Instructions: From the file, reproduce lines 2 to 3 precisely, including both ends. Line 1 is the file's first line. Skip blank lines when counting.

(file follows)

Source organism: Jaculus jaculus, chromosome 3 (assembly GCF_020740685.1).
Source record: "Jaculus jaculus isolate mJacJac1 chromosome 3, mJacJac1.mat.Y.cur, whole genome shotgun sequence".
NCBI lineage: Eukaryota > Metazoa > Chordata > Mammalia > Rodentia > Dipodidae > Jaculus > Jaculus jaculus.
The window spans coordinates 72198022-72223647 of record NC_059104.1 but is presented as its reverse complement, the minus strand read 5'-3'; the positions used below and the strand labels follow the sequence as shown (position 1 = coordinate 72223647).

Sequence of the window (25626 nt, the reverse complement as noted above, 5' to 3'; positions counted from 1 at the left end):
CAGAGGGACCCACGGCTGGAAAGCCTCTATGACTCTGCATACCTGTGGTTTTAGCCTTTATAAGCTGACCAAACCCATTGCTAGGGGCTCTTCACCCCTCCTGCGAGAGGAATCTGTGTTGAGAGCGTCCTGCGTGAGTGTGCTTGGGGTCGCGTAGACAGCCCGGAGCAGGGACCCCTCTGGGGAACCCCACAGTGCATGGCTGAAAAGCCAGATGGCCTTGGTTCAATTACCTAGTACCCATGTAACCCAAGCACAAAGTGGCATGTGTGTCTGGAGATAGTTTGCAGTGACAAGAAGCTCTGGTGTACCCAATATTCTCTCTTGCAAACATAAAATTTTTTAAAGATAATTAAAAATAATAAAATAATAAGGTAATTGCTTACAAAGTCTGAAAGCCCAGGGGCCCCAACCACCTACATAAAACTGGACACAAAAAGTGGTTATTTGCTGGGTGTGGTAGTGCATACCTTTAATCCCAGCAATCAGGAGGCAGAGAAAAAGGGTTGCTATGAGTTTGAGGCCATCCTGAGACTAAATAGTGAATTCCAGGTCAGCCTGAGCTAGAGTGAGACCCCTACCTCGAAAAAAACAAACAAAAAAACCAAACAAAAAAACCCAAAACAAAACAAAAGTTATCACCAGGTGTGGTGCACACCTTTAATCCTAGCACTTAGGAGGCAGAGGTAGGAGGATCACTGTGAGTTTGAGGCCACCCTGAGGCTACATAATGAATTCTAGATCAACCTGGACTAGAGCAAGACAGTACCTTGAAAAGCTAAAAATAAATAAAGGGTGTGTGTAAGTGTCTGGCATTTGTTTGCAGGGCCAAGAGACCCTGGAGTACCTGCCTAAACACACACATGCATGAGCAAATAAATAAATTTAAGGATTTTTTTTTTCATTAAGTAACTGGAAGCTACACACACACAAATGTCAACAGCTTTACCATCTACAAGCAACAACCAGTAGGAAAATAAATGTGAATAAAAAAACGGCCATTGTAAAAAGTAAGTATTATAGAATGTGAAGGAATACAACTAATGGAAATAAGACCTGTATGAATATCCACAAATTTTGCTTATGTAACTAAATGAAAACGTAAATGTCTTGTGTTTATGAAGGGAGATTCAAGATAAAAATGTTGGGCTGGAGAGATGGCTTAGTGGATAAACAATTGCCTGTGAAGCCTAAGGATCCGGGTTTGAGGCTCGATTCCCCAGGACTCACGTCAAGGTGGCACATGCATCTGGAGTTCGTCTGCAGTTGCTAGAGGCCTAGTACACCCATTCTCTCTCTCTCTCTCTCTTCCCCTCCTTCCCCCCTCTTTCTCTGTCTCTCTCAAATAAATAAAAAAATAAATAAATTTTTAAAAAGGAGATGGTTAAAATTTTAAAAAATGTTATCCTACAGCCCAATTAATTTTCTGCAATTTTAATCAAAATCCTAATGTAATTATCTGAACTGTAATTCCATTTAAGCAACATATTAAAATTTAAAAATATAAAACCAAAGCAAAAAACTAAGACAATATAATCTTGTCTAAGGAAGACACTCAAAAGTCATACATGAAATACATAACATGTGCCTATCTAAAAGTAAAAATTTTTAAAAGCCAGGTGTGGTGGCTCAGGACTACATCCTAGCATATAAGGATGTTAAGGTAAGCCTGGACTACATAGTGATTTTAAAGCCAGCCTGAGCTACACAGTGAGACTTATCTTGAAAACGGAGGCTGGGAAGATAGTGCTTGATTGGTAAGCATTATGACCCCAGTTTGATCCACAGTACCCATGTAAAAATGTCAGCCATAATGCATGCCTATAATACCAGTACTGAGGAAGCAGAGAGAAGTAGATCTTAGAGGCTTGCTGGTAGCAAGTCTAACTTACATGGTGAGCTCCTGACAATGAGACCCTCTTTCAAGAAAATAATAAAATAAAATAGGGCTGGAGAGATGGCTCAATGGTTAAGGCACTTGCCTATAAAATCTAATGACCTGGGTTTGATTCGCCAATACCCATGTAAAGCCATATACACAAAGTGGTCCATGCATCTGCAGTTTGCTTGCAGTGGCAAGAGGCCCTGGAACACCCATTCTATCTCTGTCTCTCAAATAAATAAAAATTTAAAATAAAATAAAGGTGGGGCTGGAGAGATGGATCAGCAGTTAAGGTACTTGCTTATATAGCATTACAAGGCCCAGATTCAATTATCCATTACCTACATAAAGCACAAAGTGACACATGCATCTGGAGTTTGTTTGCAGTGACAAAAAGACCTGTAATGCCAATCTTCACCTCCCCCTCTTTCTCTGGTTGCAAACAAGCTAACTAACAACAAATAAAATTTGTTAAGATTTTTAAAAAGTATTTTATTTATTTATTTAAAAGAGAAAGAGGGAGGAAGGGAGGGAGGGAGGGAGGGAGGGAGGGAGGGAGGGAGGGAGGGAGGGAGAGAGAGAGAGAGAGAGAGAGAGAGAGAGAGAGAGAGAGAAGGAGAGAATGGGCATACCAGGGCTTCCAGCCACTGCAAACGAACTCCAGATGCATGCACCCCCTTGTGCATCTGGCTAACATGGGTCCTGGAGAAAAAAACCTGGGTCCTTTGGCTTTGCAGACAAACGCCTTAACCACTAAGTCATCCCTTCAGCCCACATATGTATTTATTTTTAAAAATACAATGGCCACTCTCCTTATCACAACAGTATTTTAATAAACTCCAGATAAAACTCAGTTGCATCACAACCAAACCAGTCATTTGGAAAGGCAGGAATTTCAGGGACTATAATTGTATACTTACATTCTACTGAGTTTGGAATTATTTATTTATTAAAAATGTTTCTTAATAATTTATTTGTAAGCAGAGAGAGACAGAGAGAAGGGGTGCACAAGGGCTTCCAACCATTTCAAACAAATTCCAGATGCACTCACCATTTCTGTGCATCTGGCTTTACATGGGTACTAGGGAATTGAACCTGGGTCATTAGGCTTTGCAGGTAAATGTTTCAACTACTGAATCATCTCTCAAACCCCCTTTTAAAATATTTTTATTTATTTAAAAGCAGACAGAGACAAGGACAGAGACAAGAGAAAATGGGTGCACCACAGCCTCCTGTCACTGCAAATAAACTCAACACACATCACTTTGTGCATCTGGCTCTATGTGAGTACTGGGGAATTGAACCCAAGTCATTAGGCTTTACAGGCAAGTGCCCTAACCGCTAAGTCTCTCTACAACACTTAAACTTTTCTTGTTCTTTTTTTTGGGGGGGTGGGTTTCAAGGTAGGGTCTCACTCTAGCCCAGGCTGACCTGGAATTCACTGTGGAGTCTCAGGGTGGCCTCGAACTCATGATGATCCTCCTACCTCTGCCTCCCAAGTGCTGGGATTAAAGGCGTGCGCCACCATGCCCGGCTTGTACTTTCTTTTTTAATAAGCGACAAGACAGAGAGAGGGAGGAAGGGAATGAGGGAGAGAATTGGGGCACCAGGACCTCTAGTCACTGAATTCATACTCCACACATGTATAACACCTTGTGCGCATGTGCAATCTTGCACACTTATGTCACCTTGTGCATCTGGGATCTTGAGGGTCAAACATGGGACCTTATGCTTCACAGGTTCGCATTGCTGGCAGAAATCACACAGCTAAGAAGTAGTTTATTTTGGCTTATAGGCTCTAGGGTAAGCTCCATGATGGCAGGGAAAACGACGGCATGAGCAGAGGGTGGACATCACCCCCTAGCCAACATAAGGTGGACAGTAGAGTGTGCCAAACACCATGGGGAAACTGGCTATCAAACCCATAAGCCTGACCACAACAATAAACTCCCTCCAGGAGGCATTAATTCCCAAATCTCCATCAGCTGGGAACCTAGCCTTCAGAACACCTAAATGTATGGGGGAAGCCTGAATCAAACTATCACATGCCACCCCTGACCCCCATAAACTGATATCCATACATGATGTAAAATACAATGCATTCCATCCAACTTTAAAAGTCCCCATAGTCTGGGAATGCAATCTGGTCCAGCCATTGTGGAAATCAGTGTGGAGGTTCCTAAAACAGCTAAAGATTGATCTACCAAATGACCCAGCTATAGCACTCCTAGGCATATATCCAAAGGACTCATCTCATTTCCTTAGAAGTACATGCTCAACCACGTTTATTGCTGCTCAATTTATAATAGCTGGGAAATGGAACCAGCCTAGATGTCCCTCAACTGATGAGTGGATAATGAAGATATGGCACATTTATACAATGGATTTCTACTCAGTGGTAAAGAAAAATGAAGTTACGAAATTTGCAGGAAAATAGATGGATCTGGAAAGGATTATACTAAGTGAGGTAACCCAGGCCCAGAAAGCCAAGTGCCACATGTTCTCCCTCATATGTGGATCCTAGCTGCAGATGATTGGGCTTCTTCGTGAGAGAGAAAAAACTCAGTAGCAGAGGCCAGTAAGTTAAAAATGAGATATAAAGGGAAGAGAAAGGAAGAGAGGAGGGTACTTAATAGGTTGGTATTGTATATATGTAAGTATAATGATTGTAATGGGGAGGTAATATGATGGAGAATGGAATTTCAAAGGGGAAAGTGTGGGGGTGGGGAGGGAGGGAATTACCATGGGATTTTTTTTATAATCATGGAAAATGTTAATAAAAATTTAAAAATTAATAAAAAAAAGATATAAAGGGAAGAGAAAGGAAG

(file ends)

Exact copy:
Source record: "Jaculus jaculus isolate mJacJac1 chromosome 3, mJacJac1.mat.Y.cur, whole genome shotgun sequence".
NCBI lineage: Eukaryota > Metazoa > Chordata > Mammalia > Rodentia > Dipodidae > Jaculus > Jaculus jaculus.